I need men who unabashedly profess the whole doctrine of God, all of Scripture, who are not ashamed of its direct language. I need pastors who exegete these difficult and sometimes uncomfortable passages, who explain the entirety of God’s Word plainly to me and to my children without embarrassment. I need in my pastors’ examples of personal piety; men who do not shy away from words like purity or are bashful about devoutness. I need pastors who pursue holiness, not charisma. In short, I desperately need Jesus.
(Sarah Morris – The Aquila Report) A few weeks ago, I sat propped up in bed with an embarrassing number of pillows, Tums® bottle in hand, feeling unfathomably huge and wretchedly pregnant. While scrolling through social media in order to distract myself from my own uncomfortable enormity, I stumbled upon an open letter anonymously written by a group of Presbyterian Church in America (PCA) elders self-described as those “who minister where the sin and sadness of a fallen world intersects with the good news of the gospel” to another group of men who were apparently needlessly concerned, “divisive,” and engaged in scaremongering and spreading misinformation in the form of “alarming reports” within the PCA.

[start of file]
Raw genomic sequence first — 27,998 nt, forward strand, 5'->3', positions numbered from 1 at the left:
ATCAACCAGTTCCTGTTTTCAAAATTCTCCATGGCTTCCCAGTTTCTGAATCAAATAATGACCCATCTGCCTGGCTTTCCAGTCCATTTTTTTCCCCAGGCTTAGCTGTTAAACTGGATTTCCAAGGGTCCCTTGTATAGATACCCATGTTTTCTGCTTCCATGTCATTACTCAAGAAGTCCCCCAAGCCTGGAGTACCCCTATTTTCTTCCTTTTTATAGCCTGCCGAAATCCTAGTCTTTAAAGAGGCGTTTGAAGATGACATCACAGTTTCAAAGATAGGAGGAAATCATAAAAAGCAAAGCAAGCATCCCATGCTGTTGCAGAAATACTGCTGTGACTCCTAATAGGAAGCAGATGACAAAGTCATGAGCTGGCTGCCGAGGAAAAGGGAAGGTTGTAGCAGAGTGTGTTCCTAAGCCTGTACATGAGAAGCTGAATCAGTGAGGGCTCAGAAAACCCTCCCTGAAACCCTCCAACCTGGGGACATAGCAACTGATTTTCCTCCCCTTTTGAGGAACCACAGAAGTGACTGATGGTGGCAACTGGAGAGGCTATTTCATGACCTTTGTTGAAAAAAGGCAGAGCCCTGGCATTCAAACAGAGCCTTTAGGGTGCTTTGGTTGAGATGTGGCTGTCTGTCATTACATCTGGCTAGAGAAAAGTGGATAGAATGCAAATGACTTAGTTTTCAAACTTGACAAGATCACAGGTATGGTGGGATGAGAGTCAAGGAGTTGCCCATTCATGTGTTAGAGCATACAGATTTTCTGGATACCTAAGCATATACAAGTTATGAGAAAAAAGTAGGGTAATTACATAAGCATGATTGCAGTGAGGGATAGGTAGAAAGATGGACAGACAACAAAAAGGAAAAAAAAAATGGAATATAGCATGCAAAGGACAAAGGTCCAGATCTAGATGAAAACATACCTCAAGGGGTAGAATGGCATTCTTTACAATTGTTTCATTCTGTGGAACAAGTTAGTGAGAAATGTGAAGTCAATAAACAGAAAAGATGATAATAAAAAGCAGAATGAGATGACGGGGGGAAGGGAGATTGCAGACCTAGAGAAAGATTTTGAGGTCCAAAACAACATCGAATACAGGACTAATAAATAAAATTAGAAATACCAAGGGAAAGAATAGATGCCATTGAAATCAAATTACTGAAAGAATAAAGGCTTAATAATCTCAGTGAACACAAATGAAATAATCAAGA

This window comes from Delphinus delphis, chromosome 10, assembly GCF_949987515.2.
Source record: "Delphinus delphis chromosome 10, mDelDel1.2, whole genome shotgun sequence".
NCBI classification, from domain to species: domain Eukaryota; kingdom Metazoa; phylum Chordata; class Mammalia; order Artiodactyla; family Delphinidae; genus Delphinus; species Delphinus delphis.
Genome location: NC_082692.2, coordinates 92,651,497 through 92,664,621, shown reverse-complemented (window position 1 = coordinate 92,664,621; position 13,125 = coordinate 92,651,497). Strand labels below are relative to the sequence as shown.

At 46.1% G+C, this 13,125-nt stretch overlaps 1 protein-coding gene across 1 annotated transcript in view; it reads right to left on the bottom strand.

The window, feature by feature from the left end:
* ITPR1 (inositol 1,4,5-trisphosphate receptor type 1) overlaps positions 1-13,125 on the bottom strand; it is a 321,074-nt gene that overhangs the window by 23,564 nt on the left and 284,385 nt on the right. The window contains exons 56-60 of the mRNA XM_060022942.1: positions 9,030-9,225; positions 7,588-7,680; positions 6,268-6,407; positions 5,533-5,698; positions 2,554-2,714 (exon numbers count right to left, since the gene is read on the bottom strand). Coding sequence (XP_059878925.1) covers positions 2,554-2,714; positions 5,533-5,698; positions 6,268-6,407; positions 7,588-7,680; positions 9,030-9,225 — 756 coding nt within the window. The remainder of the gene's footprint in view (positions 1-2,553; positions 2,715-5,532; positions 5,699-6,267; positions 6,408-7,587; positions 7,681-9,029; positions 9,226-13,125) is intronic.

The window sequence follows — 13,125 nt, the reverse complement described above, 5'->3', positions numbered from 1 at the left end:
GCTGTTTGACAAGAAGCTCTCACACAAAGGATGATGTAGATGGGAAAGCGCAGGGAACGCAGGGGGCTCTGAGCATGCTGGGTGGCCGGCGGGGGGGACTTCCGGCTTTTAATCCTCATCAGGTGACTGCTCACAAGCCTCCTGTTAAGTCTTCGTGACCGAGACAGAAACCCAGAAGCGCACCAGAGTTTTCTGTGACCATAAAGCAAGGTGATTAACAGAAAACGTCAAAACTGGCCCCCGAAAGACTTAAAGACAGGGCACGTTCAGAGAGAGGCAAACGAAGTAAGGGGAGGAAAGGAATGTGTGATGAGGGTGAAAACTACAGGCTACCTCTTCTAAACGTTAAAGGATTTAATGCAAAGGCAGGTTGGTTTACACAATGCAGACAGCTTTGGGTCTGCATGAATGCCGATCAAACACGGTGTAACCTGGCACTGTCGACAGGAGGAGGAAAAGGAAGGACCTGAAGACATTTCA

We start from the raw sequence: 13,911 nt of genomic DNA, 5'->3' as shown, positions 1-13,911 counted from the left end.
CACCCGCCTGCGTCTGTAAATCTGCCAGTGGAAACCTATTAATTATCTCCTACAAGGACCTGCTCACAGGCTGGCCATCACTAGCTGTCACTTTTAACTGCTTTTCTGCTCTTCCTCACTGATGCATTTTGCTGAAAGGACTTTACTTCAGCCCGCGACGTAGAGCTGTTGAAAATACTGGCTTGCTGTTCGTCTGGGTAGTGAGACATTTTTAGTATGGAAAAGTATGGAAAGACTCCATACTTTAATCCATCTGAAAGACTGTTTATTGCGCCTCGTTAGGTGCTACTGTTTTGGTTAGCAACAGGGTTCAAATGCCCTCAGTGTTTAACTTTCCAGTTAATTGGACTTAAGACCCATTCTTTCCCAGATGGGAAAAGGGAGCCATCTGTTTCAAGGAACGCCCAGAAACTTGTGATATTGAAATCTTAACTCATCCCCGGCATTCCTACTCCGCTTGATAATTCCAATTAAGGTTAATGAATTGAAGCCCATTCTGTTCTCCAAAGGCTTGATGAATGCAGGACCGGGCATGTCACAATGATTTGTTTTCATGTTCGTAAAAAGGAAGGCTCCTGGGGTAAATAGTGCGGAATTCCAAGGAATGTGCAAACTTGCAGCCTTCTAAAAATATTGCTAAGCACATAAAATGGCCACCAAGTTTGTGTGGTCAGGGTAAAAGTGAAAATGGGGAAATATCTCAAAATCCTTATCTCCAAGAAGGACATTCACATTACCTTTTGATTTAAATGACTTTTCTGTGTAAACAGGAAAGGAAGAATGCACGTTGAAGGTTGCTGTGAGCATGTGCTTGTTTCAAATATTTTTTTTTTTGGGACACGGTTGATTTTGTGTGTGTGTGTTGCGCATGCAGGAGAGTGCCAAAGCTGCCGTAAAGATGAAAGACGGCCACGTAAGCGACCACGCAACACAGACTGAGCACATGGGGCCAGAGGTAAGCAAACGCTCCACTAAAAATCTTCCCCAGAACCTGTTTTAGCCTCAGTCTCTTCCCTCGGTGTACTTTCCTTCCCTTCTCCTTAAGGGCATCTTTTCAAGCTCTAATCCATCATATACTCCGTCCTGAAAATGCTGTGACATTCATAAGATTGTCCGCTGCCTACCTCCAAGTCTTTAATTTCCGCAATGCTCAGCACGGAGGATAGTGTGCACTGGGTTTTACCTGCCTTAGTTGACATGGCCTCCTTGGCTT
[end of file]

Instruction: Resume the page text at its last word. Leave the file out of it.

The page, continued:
I read the letter twice. I was suddenly filled with such great inertia that I whipped my large self around to my poor husband, brandishing said Tums® bottle and violently scattering pillows and exclaimed, “Have you read this?!” The poor man was unfortunately too late to feign sleep.
What struck me the most in that letter was the “nothing to see here” approach to a serious theological concern amongst earnest and godly men in our denomination. The infamous Revoice debacle of 2018 and the intense debate following have largely been over the incompatibility of Side B Gay Christianity as a biblical, born-again Christian identity. Can a believer, a new creation in Christ, continue to identify himself as a gay-Christian? Furthermore, is he ordainable to the office of teaching or ruling elder? Even if he is celibate, even if he never “acts on” those inward desires, should that be his identity? Are those inward desires inherently sinful? Are we not discounting the work of Holy Spirit to work and to act in this man’s life? Are we content to allow our sanctification to purify us in some arenas of sin, but not others? Are we not then cheapening the blood of Jesus poured out in order to cleanse us from all unrighteousness?
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